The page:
Fire grows

Steep terrain, heavy timber slow


The Hinman fire in Routt National Forest 20 miles north of Steamboat Springs grew to about 800 acres Saturday and is now 2 percent contained.

The fire is burning in and between the Coulton Creek and Hinman drainages where the steep terrain and heavy timber make it more of a threat, officials said.

The fire broke out and spread rapidly Friday due to erratic winds in the area, but slightly cooler temperatures and calmer winds yesterday kept fire activity low. Progress was made constructing a fire line using dozers, hand crews and a helicopter that dumped water on the flames.

There are now 45 county and federal personnel working on the fire and a Type II team from Arizona was scheduled to arrive Saturday night.

The Seedhouse Road is closed at the junction of County Road 129 because of the firefighter traffic on the corridor. Trails and campgrounds in the area are also closed.

No evacuations have been ordered, but residents have been notified of the fire and officials have made plans for evacuations if they become necessary. There are about 170 structures and between 300 and 500 residents in the area, officials said.

The fire was most likely sparked by a lightning storm last Monday. After the storm, several small fires were spotted and put out, but this fire probably smoldered in an area until it grew large on Friday.

"It's more explosive because of the drought," said Chuck Vale, Routt County Emergency Manager.

Throughout Friday, the fire exhibited extreme behavior. Trees exploded and there were significant downhill runs and spotting. Huge columns of black smoke were also observed and visibility was greatly reduced in some areas.

This extreme fire behavior was not observed yesterday but Vale said the situation was still dangerous, especially because the many fires throughout Colorado and the western United States have limited firefighting resources.

Vista Verde Guest Ranch is about 1 1/2 miles from the fire's edge, but Vale said if the fire got closer to the ranch it would most likely be blocked by a large stand of Aspen trees, which don't burn well, and the open fields around the ranch.

Now the ranch is serving as a staging area for some of the structure protection crews. John Munn, who owns the ranch with his wife, said he's notified current guests and guests who will be arriving in the next week about the fire.

"You dread it," he said.

But Munn said he was encouraged by the skill of the firefighters.

"We've gotten to know most of this crew and they're good," he said.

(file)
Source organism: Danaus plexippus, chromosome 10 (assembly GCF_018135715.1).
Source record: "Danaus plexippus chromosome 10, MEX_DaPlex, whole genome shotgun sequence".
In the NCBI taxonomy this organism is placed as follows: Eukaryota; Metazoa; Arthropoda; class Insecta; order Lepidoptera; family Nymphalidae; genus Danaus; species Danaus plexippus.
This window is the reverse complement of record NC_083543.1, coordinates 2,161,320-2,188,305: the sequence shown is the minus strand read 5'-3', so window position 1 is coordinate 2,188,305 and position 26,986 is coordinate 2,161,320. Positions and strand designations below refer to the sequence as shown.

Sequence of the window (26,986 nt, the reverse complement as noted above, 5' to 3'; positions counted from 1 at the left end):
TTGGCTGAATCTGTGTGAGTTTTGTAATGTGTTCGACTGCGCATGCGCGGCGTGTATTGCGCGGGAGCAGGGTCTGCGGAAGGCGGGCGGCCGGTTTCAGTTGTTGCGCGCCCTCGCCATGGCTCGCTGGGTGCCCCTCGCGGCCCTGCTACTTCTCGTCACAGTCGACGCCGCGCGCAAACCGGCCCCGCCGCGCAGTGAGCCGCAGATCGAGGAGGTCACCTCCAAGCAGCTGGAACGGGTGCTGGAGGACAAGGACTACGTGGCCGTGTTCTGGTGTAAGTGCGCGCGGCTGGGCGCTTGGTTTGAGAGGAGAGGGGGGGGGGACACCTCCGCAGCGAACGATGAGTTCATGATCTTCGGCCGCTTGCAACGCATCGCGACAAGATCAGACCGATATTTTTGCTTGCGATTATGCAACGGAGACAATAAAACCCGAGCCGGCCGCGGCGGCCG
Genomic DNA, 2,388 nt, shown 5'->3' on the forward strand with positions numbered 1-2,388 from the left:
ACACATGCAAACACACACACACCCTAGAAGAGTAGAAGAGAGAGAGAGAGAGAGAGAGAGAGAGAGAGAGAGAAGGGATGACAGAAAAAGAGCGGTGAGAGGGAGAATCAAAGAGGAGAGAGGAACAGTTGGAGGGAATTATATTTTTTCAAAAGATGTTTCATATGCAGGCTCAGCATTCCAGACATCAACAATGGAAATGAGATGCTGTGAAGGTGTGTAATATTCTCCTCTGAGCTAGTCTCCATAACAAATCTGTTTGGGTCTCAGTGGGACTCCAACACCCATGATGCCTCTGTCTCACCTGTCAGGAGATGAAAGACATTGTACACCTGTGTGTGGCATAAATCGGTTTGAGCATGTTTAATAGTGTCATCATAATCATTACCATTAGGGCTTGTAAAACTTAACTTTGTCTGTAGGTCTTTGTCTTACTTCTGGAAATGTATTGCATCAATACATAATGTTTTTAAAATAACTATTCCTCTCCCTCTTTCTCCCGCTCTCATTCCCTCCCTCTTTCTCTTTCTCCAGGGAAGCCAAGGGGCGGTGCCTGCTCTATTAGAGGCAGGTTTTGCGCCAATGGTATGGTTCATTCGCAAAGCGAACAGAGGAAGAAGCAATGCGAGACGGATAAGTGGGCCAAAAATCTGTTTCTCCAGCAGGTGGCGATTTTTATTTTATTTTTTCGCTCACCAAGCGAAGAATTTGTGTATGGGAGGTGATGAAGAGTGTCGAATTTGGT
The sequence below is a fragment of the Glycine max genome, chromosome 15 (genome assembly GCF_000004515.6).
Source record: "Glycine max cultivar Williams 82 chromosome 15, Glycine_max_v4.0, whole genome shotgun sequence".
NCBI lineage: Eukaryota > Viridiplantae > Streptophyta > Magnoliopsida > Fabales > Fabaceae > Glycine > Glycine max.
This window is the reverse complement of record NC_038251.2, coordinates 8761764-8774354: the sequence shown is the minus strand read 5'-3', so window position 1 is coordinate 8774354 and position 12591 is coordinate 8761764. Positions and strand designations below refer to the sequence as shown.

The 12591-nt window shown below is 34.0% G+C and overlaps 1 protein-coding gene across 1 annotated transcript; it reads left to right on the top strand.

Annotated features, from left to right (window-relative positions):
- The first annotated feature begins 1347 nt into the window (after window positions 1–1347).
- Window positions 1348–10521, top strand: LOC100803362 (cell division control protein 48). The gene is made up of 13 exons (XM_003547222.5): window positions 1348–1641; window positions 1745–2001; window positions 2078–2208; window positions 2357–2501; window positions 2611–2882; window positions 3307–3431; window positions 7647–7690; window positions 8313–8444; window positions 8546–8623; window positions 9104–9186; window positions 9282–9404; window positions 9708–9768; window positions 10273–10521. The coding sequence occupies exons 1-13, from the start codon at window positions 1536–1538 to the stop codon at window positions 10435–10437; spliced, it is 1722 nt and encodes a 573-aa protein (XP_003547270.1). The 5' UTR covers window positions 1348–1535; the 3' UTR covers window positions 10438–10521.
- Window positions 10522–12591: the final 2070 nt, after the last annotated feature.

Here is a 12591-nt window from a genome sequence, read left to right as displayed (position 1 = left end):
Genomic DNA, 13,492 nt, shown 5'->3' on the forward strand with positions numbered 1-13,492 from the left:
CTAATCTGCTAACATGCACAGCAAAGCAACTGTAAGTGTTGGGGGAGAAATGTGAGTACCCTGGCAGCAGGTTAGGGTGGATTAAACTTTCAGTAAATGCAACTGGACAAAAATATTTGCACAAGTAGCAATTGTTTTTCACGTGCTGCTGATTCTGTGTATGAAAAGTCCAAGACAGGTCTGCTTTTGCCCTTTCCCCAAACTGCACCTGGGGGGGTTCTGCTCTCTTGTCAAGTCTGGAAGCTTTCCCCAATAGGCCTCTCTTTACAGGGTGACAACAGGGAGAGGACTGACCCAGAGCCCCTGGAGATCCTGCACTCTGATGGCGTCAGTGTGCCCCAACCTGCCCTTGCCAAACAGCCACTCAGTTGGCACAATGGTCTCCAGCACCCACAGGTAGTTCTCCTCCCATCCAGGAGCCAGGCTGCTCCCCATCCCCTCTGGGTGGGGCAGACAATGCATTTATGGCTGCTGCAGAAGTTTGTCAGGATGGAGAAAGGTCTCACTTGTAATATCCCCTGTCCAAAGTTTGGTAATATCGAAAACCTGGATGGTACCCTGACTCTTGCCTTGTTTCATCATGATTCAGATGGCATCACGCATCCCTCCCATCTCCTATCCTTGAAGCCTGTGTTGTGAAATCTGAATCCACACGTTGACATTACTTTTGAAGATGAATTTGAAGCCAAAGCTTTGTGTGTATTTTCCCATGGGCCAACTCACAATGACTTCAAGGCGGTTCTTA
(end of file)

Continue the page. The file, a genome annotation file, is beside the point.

A more serious worry is the number of residences located along the Seedhouse Road that are surrounded by trees. If the fire were to jump into those areas, it could be difficult for crews to protect the structures, Vale said.

"We've got to convince people in this county that live in the conifer forests that we've got to do something," Vale said, and suggested trimming, cutting and clearing trees and underbrush from around homes.

The fire is a few miles west of an 11,000-acre section of the 1997 Blow-Down, a windstorm that tore down about 20,000 acres of forest.

In the area close to the fire, about 7,000 acres have been salvaged logged. In the remaining acres, piles of dead trees could provide a lot of fuel for the fire to burn, Vale said.

North Routt Fire Chief Peter Baillie said the weather conditions of high temperatures, low humidity and more wind that are predicted for tomorrow could help the fire grow.

"That tells me that this is just a little vacation and tomorrow is going to get nastier," Baillie said. The best way to prepare for the fire with the limited resources available, he said, is to come up with a careful plan.

Vale agreed and said that the plan for protecting residents and structures is constantly changing with the fire.

"The fire's very dynamic, and so is the plan," Vale said. "I think a lot of good things have happened in 24 hours."

Two other smaller fires are also burning in the area. The Cliff's Gulch fire is about 25 acres in an area of the Arapaho Roosevelt National Forest about 10 miles northeast of Kremmling.

The fire is burning close to heavy, beetle-killed timber. Twenty-eight workers are assigned to the fire and despite active fire behavior yesterday, officials said that containment was expected by today.

The second fire was reported in the Flattops Wilderness Area of the Routt National Forest yesterday and was being assessed last night. The fire is estimated to be about 15 acres.


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